MyFACE consists of several phases, and the first activity will be carried out in collaboration with Bits of Freedom. The kick-off of the project MyFACE will be executed in the summer of 2022, to collect signatures for the campaign Reclaim Your Face from Bits of Freedom, a European initiative to ban biometric mass surveillance practices. MyFACE walks the line between activism in public space and research regarding the relations between identity, AI and the weaponization of biometric data.
The project consists of a series of performances in public spaces. People wear silicone copies of the artist Laura A Dima’s face. During the performance, the performers wearing the face masks will post material on social media producing online content that the algorithms of social media will recognize as Laura A Dima, who seems to be be appearing in multiple places at once. The aim is threefold: we try to create a glitch between a registered identity and the software managing that data, we will find out how masks change ones behaviour in public, and we will learn how an audience reacts to masked performers in public space.
The performances involve a group of people who venture into the city of Amsterdam, all wearing silicone masks. Some masks appear identical to the artists’s face, while others include alterations of her face. The volunteers are assigned a specific route through Amsterdam. Some of the performers will go by public transport, others will walk or take the bike and others stop every now and then at a shop or café. By assigning participants different routes, the performance covers different areas of the city and therefore has more exposure. It also explores different aspects of public life; it is, for example, not permissible to wear face-covering in public spaces or on public transport (such as a burka). However, will that law apply to the case of performers wearing silicone masks?
During their assigned route, the participants shoot videos and pictures with their mobile phones. This content will be uploaded to their personal social media accounts. Researchers have demonstrated how easy it is to recognize and track people using real-time data from social media, and therefore have shown how this can be used to surveil us. By fooling the system, algorithms on social media will identify me as being at multiple places at once, creating a glitch between identity and what so-called Big Tech and Big Data consider to be Laura A Dima.
The first performance happened at on 15 June 2022 at Sociëteit SEXYLAND a cultural clubhouse and ‘free space’ for creatives in Amsterdam. SEXYLAND gives artists the opportunity to produce their own programs.
In Europe, there is the AVG law to protect us against the misuse of (biometric) personal data. Biometric personal data is personal individual data resulting from specific technical processing of physical, physiological or behavioural characteristics of an individual. There are several loopholes in this law, and there are not enough civil servants to check compliance regarding it. Many companies and organizations appear to misuse this sensitive data. Biometric data contains more information than is strictly necessary for identification. Jevon’s Paradox proposes an increase in efficiency in the use of a resource leads to an overall increase of that resource, not a decrease. Therefore, economising facial recognition possibilities, surveillance techniques and data mining might lead to more facial recognition possibilities.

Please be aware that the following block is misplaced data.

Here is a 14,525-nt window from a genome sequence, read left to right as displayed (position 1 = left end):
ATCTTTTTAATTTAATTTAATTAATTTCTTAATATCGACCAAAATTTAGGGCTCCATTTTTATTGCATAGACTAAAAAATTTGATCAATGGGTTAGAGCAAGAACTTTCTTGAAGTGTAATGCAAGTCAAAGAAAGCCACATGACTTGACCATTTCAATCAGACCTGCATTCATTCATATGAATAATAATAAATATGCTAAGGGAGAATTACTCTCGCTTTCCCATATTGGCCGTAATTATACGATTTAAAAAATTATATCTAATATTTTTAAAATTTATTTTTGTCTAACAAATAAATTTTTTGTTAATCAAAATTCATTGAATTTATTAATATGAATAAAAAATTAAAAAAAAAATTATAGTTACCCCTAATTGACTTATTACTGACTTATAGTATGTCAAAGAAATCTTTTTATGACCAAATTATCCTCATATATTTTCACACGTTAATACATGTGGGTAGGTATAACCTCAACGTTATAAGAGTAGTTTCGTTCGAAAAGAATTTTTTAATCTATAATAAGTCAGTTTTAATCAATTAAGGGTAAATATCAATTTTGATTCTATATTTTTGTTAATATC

Combining algorithms and biometric personal data creates discriminatory and racist irregularities. People of colour are more often suspected, convicted and end up in a criminal database easier than white people. We need to be aware that when our technology gets smarter, the problem of wrongly convicting marginalised groups will likely worsen. The technology, however, is not alone the cause of the problem, it is also the developers behind it (the data is implemented by people, with (mostly) unconscious biases). As technology gets smarter, the problem of data harvesting and surveillance will actually increase. While some people are willing to sacrifice their privacy for the sake of our common security, an ethical problem arises; we will have to ask ourselves why and when we use automatic facial recognition and for whom. In any case, it is certain that systems with facial recognition lead to more inequality in our society.
Blurring the boundaries of privacy with the use of AI facial recognition software has implications worldwide. There are already a number of extreme examples. In China facial recognition has supplanted passwords, and the government collects data to publicly shame its citizens, awarding them social credits as a means of creating value. People are constantly being surveilled and the AI can, if we are not careful, draw its own conclusions that in turn can lead to a cynical control of society with oblique values that are no longer shared by the entire population.
The artist uses technology in a critical way to show the danger of it. We need to think about how we as individuals relate to nowadays technology and how we want it to relate to us. Besides showing how technology can be abused, MyFace asks us: How does an individual’s behaviour change if one’s no longer responsible for their own identity, but instead for a borrowed one?
In the future the artist aims to expand the MyFACE project by sending the masks to people abroad: then Laura A Dima’s registered identity is not only in multiple places at once in the Netherlands, but also appears all over the world as a symbol of resistance.